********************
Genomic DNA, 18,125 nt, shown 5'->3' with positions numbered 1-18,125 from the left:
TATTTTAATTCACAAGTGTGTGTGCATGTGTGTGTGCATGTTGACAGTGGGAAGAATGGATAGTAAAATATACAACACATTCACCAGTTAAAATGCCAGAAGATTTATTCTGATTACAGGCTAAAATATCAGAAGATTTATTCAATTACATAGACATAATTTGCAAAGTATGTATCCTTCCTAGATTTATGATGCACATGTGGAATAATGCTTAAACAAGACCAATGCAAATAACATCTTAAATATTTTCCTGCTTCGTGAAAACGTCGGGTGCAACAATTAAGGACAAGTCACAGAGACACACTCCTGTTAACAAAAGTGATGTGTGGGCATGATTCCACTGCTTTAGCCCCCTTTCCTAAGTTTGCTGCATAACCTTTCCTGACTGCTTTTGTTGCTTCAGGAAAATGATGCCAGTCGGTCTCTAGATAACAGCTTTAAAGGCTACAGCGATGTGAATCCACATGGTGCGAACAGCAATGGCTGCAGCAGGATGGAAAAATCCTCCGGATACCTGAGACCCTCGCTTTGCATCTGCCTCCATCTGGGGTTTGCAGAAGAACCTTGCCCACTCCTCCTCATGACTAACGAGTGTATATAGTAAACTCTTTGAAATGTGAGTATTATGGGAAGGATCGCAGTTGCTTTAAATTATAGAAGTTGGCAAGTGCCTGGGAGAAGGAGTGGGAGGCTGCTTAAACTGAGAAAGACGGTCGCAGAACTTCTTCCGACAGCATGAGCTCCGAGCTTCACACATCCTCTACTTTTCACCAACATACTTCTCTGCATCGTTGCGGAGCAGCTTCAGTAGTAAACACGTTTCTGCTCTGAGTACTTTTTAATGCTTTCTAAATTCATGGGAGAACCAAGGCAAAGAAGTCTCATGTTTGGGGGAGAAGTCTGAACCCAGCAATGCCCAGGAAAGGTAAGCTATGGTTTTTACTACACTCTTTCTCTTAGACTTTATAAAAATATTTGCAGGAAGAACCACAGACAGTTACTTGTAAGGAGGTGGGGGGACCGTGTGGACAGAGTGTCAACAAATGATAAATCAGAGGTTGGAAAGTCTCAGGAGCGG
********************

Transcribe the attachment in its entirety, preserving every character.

Genomic DNA, 18,125 nt, shown 5'->3' with positions numbered 1-18,125 from the left:
TATTTTAATTCACAAGTGTGTGTGCATGTGTGTGTGCATGTTGACAGTGGGAAGAATGGATAGTAAAATATACAACACATTCACCAGTTAAAATGCCAGAAGATTTATTCTGATTACAGGCTAAAATATCAGAAGATTTATTCAATTACATAGACATAATTTGCAAAGTATGTATCCTTCCTAGATTTATGATGCACATGTGGAATAATGCTTAAACAAGACCAATGCAAATAACATCTTAAATATTTTCCTGCTTCGTGAAAACGTCGGGTGCAACAATTAAGGACAAGTCACAGAGACACACTCCTGTTAACAAAAGTGATGTGTGGGCATGATTCCACTGCTTTAGCCCCCTTTCCTAAGTTTGCTGCATAACCTTTCCTGACTGCTTTTGTTGCTTCAGGAAAATGATGCCAGTCGGTCTCTAGATAACAGCTTTAAAGGCTACAGCGATGTGAATCCACATGGTGCGAACAGCAATGGCTGCAGCAGGATGGAAAAATCCTCCGGATACCTGAGACCCTCGCTTTGCATCTGCCTCCATCTGGGGTTTGCAGAAGAACCTTGCCCACTCCTCCTCATGACTAACGAGTGTATATAGTAAACTCTTTGAAATGTGAGTATTATGGGAAGGATCGCAGTTGCTTTAAATTATAGAAGTTGGCAAGTGCCTGGGAGAAGGAGTGGGAGGCTGCTTAAACTGAGAAAGACGGTCGCAGAACTTCTTCCGACAGCATGAGCTCCGAGCTTCACACATCCTCTACTTTTCACCAACATACTTCTCTGCATCGTTGCGGAGCAGCTTCAGTAGTAAACACGTTTCTGCTCTGAGTACTTTTTAATGCTTTCTAAATTCATGGGAGAACCAAGGCAAAGAAGTCTCATGTTTGGGGGAGAAGTCTGAACCCAGCAATGCCCAGGAAAGGTAAGCTATGGTTTTTACTACACTCTTTCTCTTAGACTTTATAAAAATATTTGCAGGAAGAACCACAGACAGTTACTTGTAAGGAGGTGGGGGGACCGTGTGGACAGAGTGTCAACAAATGATAAATCAGAGGTTGGAAAGTCTCAGGAGCGG